Seeing red (and blue and green): Colour perception and light(ing)

May 1, 2014

By Mark T. Cartwright

3q-112_[1]
The vivid yellow of this diamond is only in your mind…literally. Colours are a significant part of our experience as humans and a huge part of what we do as professional gemmologists and appraisers. We describe hue, tone and saturation, overtone, brightness, and intensity, and we hope those relying on our observations and words can or will interpret them correctly. However, verbiage aside, what do we actually understand about colour and the factors affecting how we perceive it? I’m not an expert by any stretch of the imagination, but my investigations of this subject have provided me with a much greater appreciation of the complexity of what I’d once believed should be a simple process: create an environment to accurately see and describe colour.

Picture it

The higher content of 'warm' spectral colours emphasizes the red and orange play of colour in this black opal as seen at left under halogen light. The play of colour in the image to the right is somewhat subdued, even under high CRI daylight fluorescent.[2]
The higher content of ‘warm’ spectral colours emphasizes the red and orange play of colour in this black opal as seen at left under halogen light. The play of colour in the image to the right is somewhat subdued, even under high CRI daylight fluorescent.

There are three basic components involved in seeing colour: the object, the perceiver, and the lighting environment. These three interact with each other in unique and idiosyncratic ways. Objects absorb, reflect, or in some cases, emit certain wavelengths of light. Humans rely primarily on brain function to interpret the stimuli received by the receptors in the eyes. The two primary theories attempting to explain colour vision suggest there are three regions of the spectrum observed (i.e. red, green, and blue) or two opposing pairs (i.e. red”“green, blue”“yellow). Every other colour we ‘see’ is generated by our brain and is the result of the interpretation of the relative intensities of those wavelengths. Obviously, that’s a gross oversimplification of a very complex subject, but it certainly offers food for thought. Our brains rely on subtle differences in the reflectivity and absorption of those narrow portions of the spectrum to interpret and ‘create’ millions of colours; those subtle differences are entirely dependent on the lighting environment.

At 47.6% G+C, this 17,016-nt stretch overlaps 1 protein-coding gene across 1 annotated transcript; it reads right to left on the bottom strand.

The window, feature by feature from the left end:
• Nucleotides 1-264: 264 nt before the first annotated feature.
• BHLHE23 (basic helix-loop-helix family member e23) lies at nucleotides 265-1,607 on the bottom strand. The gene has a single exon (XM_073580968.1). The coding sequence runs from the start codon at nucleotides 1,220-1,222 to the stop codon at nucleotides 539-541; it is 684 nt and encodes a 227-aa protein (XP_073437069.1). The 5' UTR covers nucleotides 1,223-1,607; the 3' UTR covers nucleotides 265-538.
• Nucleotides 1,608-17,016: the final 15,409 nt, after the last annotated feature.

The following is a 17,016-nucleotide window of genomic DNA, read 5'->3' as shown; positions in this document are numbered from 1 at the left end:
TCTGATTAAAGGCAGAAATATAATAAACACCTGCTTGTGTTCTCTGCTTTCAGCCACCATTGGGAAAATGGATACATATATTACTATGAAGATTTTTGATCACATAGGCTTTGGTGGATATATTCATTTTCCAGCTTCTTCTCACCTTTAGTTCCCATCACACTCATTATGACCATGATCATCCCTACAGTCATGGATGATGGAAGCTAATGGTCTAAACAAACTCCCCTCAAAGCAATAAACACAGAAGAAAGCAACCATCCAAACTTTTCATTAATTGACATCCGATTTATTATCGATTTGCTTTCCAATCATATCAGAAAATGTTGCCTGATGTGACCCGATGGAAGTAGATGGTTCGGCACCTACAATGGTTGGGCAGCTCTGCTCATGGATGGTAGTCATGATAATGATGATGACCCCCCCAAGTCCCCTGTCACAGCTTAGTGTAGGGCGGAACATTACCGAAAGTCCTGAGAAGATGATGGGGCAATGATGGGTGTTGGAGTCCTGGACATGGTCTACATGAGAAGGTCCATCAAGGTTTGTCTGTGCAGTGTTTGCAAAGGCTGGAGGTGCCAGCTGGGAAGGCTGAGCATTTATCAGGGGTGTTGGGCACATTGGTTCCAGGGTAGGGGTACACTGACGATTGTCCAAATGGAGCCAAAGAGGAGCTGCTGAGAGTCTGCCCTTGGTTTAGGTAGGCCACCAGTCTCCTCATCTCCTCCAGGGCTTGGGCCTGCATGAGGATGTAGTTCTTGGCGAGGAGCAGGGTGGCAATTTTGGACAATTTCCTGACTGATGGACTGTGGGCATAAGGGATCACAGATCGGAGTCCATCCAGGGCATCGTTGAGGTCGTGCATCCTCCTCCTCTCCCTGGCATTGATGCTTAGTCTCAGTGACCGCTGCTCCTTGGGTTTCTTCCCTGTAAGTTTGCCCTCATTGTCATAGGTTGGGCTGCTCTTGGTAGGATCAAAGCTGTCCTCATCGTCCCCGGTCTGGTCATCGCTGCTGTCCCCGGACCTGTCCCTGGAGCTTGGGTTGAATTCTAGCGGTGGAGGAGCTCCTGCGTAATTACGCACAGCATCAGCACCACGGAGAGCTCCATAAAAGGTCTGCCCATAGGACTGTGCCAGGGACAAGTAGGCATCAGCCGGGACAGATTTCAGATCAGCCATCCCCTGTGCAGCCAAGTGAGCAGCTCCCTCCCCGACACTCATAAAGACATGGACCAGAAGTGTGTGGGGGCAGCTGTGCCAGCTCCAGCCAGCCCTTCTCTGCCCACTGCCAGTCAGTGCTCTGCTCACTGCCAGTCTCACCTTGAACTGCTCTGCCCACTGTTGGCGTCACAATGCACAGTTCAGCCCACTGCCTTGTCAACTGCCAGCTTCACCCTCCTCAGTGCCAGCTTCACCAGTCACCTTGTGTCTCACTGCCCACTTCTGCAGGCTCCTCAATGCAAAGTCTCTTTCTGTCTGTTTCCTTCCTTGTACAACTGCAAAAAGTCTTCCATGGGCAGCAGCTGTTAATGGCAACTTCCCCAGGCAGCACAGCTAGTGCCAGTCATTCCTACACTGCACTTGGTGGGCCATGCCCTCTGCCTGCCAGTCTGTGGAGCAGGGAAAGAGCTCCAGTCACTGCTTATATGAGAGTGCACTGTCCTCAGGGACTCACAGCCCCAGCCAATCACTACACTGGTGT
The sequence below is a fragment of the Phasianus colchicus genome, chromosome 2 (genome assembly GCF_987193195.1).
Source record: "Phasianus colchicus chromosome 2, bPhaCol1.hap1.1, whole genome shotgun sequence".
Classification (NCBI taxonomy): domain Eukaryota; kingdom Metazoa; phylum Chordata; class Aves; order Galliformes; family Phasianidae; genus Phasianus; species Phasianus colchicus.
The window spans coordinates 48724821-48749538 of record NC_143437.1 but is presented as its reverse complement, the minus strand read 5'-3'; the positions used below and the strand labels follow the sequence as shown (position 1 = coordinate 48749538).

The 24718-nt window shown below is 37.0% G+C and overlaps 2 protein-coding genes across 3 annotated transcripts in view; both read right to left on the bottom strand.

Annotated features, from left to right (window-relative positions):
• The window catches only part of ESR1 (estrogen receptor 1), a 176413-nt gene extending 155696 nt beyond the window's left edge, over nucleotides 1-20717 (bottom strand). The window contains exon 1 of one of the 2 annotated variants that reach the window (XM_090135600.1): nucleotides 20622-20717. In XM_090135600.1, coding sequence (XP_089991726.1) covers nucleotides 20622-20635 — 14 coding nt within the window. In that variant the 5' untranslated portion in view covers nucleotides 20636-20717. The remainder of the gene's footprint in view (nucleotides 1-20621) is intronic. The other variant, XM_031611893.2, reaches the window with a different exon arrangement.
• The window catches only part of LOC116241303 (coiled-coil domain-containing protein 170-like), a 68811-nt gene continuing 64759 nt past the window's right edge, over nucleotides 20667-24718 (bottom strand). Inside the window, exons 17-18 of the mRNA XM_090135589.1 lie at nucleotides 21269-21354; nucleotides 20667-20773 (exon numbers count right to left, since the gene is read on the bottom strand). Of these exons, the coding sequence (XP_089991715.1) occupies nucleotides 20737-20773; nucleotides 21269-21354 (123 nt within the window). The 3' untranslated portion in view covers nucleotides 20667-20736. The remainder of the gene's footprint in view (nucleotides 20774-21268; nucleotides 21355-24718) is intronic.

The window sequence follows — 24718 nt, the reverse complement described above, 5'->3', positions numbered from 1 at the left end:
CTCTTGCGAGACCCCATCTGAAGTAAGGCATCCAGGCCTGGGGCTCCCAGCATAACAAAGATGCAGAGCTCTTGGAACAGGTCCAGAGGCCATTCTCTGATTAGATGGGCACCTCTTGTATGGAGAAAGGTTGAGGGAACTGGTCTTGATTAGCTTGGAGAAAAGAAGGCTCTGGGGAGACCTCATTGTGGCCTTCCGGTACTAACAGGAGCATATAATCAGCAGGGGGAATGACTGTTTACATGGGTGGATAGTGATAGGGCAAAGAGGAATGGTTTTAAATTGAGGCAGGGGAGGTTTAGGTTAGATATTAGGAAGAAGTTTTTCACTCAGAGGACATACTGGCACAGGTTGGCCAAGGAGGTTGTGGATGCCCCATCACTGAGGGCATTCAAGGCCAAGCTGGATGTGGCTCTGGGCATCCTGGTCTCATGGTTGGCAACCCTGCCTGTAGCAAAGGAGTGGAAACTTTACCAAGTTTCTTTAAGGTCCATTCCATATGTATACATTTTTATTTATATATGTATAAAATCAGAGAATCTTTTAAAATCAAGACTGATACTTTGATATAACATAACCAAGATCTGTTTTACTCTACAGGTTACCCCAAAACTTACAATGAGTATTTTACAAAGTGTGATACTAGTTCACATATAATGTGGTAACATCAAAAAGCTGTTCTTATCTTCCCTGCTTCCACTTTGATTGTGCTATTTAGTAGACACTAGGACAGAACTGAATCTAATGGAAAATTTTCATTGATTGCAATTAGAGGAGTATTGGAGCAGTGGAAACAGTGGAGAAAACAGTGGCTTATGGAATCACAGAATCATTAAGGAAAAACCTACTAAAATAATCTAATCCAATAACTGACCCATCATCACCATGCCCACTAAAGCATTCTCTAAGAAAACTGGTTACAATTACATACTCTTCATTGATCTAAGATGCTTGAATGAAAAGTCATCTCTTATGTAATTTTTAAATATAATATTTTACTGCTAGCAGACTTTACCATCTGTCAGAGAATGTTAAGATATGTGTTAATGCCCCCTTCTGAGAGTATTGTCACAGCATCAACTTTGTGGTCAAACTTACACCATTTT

When the play of colour is against a light background, the use of halogen illumination (as seen at left) can enhance the apparent contrast. Fluorescent lighting is not an appropriate environment in which to grade opal, especially those with a light body tone.[3]
When the play of colour is against a light background, the use of halogen illumination (as seen at left) can enhance the apparent contrast. Fluorescent lighting is not an appropriate environment in which to grade opal, especially those with a light body tone.

We work in an artificial lighting environment and it’s important we understand how it influences what we see. I’ve always been told the ‘ideal’ light under which to examine gemstones was ‘daylight’ or its ‘equivalent.’ But what exactly is daylight equivalent and who decided that? The quality of light as it relates to human colour perception can be described using concepts developed by the Commission Internationale de l’Eclairage (CIE). CIE has defined a variety of terms used to describe both daylight and artificial lighting, including daylight equivalent standards (D50, D55, D65, and D75). Whether we’re using a small grading ‘box’ or working in an open office, the quality of the light influences how we see colours. Additional terminology developed by other scientists is used to describe the other aspects of lighting in a workspace, such as relative brightness. Gaining familiarity with these terms and the ideas they represent can help us create our grading environment and recognize its inherent weaknesses.

There are several lighting components to consider,  such as brightness, evenness, colour temperature, colour rendering, spectral power distribution, consistency, and cost. As we consider these factors each in turn, keep the specific purpose of your lighting environment in mind. Are you trying to colour grade diamonds exclusively? Grade diamonds for colour and cut? Describe and grade coloured gems exclusively? Will you try to create an environment for both coloured gems and diamonds? Are you hoping to make gemstones and jewellery look their best in a showcase? Are you trying to document them accurately with a film camera or will you use a digital camera? As I’ve discovered, the phrase ‘jack of all trades, master of none’ seems to accurately apply to lighting.